Tonight I had some pork cutlets. Here's what I did. Every single person in the family devoured it and asked for seconds. That is an accomplishment.

While the coals are burning down to the proper temperature, rub the pork with ground cumin, ground cinnamon, ground coriander, and freshly ground smoked sea salt.

Then make a quick chutney. One thing I like to do is tie in flavors between dishes. Since I used ground coriander in the rub on the meat, I used fresh cilantro in the chutney because it's all the same plant. Why the different names? I have no idea.

For the chutney...

raw sugar
red wine

Cook all of that in a large flat-bottomed pan until the fruit is softened and the sauce thickened. Once to the consistency that you desire, stir in chopped cilantro and season with freshly ground pink Himalaya salt and flower pepper.

Grill the meat - I can't really write about that since the extent of my participation in that process is to rub the meat and hand it over to my grill master husband. Then serve with a large dollop of chutney. 

Thursday, May 17, 2012

Malfatti di Ricotta e Bietola

Malfatti di Ricotta e Bietola. "Badly formed" dumplings with ricotta and chard. Also known as 'dinner'!

These are so easy and pillowy soft. Traditionally they are made with spinach, but I had some chard from my High Ground Organics CSA, so I used that.

2 C whole milk ricotta
1/2 C feta cheese
3 T Italian parsley, chopped
2 C chard, thinly sliced
2 stems of green garlic, thinly sliced
zest from 1 lemon
1 egg
freshly ground pink Himalaya salt and flower pepper
corn flour for dusting
1/2 C tomato puree
juice from 1 lemon
olive oil

Saute the chard and green garlic together until wilted. Let cool. Spread the tomato puree in the bottom of a baking dish, add the lemon juice and a splash of olive oil. Blend till mixed and covering the bottom of the dish.

Preheat the oven to 350 degrees. Place all of the other ingredients - except the corn flour - in a large mixing bowl. Blend with a fork until everything is well incorporated. Place the corn flour in a separate bowl. With moistened hands, form tablespoon-sized portions into balls. Roll them in the corn flour and place them in the baking dish. Leave some room between the malfatti.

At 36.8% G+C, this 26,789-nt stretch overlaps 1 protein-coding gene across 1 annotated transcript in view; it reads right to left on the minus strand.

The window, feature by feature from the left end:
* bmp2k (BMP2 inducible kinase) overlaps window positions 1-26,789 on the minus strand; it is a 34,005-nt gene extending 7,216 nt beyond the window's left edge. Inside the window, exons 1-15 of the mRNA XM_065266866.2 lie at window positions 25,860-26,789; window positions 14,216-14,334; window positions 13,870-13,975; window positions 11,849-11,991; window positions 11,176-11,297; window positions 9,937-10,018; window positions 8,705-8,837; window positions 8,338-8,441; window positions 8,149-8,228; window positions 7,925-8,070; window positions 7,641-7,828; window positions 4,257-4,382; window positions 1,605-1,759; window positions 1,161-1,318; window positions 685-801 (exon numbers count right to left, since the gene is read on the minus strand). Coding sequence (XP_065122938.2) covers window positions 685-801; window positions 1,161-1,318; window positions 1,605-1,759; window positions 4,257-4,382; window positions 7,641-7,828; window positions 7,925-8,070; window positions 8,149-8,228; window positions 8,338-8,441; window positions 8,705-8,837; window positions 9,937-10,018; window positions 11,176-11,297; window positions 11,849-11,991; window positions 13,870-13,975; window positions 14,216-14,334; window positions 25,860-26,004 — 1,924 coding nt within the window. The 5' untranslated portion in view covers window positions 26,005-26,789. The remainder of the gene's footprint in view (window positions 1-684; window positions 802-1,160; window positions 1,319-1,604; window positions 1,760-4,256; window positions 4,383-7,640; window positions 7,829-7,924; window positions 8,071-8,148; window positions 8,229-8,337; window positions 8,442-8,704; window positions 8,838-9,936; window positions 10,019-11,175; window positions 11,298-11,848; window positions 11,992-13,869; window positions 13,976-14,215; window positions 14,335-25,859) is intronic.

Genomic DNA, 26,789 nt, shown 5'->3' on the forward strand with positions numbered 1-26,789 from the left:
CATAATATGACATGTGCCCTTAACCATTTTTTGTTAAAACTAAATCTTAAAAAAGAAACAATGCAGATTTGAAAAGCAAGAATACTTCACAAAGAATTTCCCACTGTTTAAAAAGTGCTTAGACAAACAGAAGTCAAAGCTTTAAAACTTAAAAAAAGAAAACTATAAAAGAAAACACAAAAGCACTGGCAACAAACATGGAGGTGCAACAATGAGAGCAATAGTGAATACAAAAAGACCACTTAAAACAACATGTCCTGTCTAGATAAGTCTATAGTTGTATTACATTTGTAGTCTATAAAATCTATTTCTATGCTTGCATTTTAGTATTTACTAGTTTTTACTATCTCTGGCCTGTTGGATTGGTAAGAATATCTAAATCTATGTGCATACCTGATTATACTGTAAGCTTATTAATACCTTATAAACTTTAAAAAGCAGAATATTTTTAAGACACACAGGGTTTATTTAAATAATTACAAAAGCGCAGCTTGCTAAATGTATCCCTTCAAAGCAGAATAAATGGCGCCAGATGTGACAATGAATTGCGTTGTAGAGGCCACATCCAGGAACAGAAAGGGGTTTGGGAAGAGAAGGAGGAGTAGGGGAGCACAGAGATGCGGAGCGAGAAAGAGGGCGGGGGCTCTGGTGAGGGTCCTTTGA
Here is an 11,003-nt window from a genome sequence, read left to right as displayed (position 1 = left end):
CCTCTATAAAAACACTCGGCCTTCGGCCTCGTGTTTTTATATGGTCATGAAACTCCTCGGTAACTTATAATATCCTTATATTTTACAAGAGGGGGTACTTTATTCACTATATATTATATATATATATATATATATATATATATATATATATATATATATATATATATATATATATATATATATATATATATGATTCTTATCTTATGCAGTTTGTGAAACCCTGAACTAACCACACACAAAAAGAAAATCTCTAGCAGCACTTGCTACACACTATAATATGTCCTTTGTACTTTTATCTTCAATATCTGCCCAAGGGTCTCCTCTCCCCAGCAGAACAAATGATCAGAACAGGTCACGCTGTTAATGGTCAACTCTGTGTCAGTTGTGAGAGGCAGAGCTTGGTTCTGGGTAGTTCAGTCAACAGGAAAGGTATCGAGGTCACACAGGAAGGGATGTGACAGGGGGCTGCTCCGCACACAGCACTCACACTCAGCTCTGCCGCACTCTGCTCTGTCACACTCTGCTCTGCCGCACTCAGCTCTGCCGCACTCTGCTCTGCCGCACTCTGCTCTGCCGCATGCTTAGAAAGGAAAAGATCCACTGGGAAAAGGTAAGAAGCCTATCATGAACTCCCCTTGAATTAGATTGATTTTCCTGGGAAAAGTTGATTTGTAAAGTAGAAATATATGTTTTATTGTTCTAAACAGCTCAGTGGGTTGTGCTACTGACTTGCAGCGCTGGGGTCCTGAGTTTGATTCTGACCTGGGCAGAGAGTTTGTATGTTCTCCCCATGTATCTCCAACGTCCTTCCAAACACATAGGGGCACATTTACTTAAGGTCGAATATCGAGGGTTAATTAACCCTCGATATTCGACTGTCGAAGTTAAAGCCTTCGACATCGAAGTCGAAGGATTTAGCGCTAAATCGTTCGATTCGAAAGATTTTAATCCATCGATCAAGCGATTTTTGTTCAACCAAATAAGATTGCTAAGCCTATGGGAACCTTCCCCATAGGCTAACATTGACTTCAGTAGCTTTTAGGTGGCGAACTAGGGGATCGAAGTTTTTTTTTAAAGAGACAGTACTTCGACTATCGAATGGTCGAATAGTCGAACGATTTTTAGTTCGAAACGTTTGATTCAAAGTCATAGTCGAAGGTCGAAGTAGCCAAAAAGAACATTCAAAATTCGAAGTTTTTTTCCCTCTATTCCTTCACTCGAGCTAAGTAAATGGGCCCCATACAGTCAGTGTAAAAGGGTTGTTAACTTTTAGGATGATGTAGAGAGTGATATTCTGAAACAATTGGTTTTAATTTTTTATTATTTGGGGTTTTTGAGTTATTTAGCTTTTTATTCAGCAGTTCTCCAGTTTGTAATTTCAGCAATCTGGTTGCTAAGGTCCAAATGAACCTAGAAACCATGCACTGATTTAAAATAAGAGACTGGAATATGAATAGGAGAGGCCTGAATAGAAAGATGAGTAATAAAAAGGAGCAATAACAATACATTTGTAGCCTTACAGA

When the dish is full, bake for 25-30 minutes until the dumplings are slightly browned. Serve hot, sprinkled with a little bit more parsley and lemon zest and drizzled with olive oil.

Tuesday, May 15, 2012

Food'N'Flix {May 2012}: Sideways

Food‘nFlixTina, the blogger behind Life in the Slow Lane at Squirrel Head Manor, is the hostess of this month's Food'N'Flix. Food'N'Flix was started by one of my favorite foodie bloggers Heather of "We are just a bunch of FOODIES who like to watch movies that make our belly rumble and our mouth water and then head into the kitchen to cook or bake something inspired by what we watched."

Tina's pick for May: "Sideways."

Click here for her invitation to participate. Cheers!

After seeing the movie, the first time around in 2004, when my husband and I found ourselves in Los Olivos during a birthday celebration weekend, we popped into the Los Olivos Café, one of the places where Jack, Miles, Stephanie and Maya ate. I decided to recreate one of the things we tried while we were there. The Café calls theirs a 'Chocolate Scream' and serves it with homemade ice cream and caramel sauce. I skipped the ice cream, but did whip up a decadent flourless chocolate cake with a rich and creamy caramel sauce. To die for... 

· 6 ounces bittersweet chocolate
· ¼ cup espresso and amaretto
· 10 tablespoons butter
· ¾ cup plus 2 tablespoons sugar
· 6 large eggs, separated
· ¼ teaspoon salt
· 2 cups almonds, toasted and finely ground

Preheat oven to 375°F. Lightly grease and dust a 9-inch springform pan with unsweetened cocoa powder. Line the bottom with parchment.

In the top of a double boiler or in a bowl placed over a pan of simmering water, melt the chocolate and coffee.

With an electric mixer and a paddle attachment, beat the butter and sugar until ivory colored. Add the egg yolks, two at a time. Continue to beat until the mixture is light and airy. Fold in the cooled melted chocolate.

In a separate bowl, whip the egg whites with the salt until they form stiff peaks. With the beater running, add two tablespoons sugar and beat until glossy. Fold the ground almonds into the whites. Fold the chocolate mixture into the egg white mixture.

Pour into the prepared pan. Place in the oven and immediately turn the heat down to 350°F. Bake 15 minutes. Turn the oven down to 325°F. Bake an additional 45 minutes. Turn the oven down to 300°F and bake 15 to 20 minutes. Turn the oven off and leave in the oven, with the door ajar, for another 30 minutes.

Cool on a rack. Remove the sides of the pan. 
1/2 C organic granulated sugar
1/2 C butter
1/2 C sour cream

Place the sugar and butter in a heavy-bottomed pan. Bring to a boil on medium heat, whisking continuously. The mixture will go from pale to foamy. Once it gets smooth and creamy, the sugar will begin to burn, keep whisking till the burnt sugar is a uniform color: a deep rich caramel. Remove from heat and whisk in the sour cream. If any lumps develop, return the pan to the heat and stir until they dissolve. The mixture will be streaky but become uniform after cooling slightly and stirring.
Serve slim slices of cake - it's rich! - and drizzle with the caramel. Oh, don't forget a glass of pinot noir because, as Miles says, "I am NOT drinking any f----ing Merlot!"

Oh, and I thought I'd toss in a photo of us from our wine-tasting trip down there.

What fun this was! Next month is my month; we'll be whipping up something exotic while watching "Mistress of Spices." Enjoy. ~Camilla